My St. Louis House Portrait Series is taking shape…

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Painting historic homes in Greater St. Louis

Having made our home in St. Louis for a couple of months now, I continue to find new and fascinating house portrait subjects.  Therefore I decided to update my initial blog post to reflect my growing collection of portraits and the architectural diversity they represent. There is certainly no shortage of architectural charm and character in this grand old city.  And while it’s a really good thing I like brick  — because historic St Louis is all about brick — I especially took the time to select some non-brick or at least painted brick homes.

One I found in Clayton is a beautiful Spanish style house and another is one of the oldest Colonial homes in this city. Another Clayton treasure I discovered (from the homeowner who now have the painting hanging in her home) is a former home of Tennessee Williams when he attended the University of Missouri while in his teens.  I found an elegant white colonial home in St. Louis area proper, painted my first portraits in University City  and also added Lafayette Square — the oldest neighborhood in the city — to my collection.  A lovely home in Chesterfield, which I happened to see in the fall as I was passing through the area, is also part of the mix.

So please enjoy my mini exhibit of this selection of house portraits in the greater St. Louis area.  Once I have further added to my collection I plan to have an exhibition and I will be sure to invite you!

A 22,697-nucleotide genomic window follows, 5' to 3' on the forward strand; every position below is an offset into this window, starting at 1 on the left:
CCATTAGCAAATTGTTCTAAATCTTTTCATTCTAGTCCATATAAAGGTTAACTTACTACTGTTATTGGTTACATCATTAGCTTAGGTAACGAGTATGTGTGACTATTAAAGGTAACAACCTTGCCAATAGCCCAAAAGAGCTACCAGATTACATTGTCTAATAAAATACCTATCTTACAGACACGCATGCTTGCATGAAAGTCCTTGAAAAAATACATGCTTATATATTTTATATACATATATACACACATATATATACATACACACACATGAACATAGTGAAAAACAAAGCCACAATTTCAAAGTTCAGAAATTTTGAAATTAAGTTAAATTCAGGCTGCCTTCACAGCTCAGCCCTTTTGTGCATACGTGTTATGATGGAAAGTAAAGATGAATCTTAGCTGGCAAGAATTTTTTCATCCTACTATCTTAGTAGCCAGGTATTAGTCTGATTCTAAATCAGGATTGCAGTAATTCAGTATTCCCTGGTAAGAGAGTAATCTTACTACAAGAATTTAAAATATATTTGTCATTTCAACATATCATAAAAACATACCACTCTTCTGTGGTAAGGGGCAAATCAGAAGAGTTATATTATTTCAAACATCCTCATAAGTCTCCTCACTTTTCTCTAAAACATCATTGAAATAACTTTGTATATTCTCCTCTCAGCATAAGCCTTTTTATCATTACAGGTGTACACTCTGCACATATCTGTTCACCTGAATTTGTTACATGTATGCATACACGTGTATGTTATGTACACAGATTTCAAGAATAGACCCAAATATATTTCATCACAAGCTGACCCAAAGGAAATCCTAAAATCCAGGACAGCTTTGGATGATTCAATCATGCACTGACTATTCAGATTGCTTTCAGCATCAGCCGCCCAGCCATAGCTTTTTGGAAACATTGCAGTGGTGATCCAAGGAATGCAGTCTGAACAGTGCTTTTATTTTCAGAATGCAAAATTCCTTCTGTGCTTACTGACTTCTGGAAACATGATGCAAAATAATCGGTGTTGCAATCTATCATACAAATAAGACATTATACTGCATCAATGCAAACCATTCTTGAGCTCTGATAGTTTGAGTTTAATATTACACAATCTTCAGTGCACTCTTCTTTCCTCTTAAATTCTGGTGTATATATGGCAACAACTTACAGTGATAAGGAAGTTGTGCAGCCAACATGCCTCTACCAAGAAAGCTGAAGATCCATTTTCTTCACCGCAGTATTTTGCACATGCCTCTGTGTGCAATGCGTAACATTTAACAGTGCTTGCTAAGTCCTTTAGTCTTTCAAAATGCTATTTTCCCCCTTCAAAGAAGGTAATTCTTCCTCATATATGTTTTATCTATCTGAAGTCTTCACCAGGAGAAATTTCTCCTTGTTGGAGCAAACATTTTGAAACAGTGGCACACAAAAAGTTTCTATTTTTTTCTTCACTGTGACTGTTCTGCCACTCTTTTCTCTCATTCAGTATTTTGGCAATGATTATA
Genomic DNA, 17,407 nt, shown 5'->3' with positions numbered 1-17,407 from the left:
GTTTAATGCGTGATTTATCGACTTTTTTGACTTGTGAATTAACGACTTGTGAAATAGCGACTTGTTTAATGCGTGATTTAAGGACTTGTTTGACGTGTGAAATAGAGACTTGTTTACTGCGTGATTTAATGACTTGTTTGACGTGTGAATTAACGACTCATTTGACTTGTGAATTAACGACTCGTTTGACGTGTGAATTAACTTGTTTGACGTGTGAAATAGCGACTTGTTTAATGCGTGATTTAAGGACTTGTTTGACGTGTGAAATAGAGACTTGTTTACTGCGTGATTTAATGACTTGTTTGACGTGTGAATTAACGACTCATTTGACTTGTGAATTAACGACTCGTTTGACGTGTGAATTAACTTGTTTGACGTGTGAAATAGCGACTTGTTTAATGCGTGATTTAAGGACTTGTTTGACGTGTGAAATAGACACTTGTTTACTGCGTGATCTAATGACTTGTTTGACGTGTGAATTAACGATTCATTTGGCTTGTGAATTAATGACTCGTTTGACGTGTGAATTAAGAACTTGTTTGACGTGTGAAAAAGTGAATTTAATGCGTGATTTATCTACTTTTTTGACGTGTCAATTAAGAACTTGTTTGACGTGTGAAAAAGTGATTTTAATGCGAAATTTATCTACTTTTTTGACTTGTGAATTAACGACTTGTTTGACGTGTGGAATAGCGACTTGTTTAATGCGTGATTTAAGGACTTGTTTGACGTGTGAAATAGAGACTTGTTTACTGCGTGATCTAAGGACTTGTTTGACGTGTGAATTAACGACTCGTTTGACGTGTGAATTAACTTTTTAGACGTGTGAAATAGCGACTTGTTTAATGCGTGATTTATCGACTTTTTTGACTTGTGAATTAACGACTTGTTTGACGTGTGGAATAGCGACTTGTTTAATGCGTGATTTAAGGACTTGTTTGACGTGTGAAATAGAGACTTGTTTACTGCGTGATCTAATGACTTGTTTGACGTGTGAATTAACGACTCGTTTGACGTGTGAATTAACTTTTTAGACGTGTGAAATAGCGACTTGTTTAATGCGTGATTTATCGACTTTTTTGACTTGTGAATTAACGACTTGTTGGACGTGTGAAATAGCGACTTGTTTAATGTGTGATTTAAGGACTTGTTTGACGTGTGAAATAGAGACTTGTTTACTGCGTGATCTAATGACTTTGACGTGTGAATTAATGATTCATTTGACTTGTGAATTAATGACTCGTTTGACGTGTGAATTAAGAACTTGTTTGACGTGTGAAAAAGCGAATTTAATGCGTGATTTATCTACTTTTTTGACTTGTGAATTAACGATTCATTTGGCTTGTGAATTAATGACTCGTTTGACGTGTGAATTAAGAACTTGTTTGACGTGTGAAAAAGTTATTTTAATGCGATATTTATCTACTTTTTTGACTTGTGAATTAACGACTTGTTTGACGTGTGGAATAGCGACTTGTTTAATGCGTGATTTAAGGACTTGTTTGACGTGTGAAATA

Clayton, MO and the former home of Tennessee Williams when attending the University of Missouri as a teen.
Kirkwood, MO
St. Louis, MO
Lafayette Square, St. Louis
Clayton, MO Spanish style home
Clayton, MO
Chesterfield, MO
Holly Hills, St Louis, MO
Clayton, MO
University City, St. Louis
Benton Park, St Louis – my home and studio

For anyone who has wondered why there is such a predominance of red brick in St. Louis, I did a little historical research. First and foremost was the ready availability: St. Louis was underlain by dozens of large clay deposits. As a result several St. Louis neighborhoods such as Dogtown and the Hill were shaped by immigrant groups who moved there to work the clay mines.

By 1839, the brickyards of St. Louis were turning out more than 20 million bricks a year.

In the 19th century wood frame buildings were common and certainly local builders would have wanted to cut costs and avoid masonry construction in a working class area. An event occurred however which steered the city toward a even greater use of brick.

In 1849, the steamboat White Cloud caught fire and drifted onto the riverfront wharves. A third of the city was destroyed in the subsequent blaze and a hurriedly-passed local ordinance forbade the construction of wooden buildings.

Until my next St Louis update!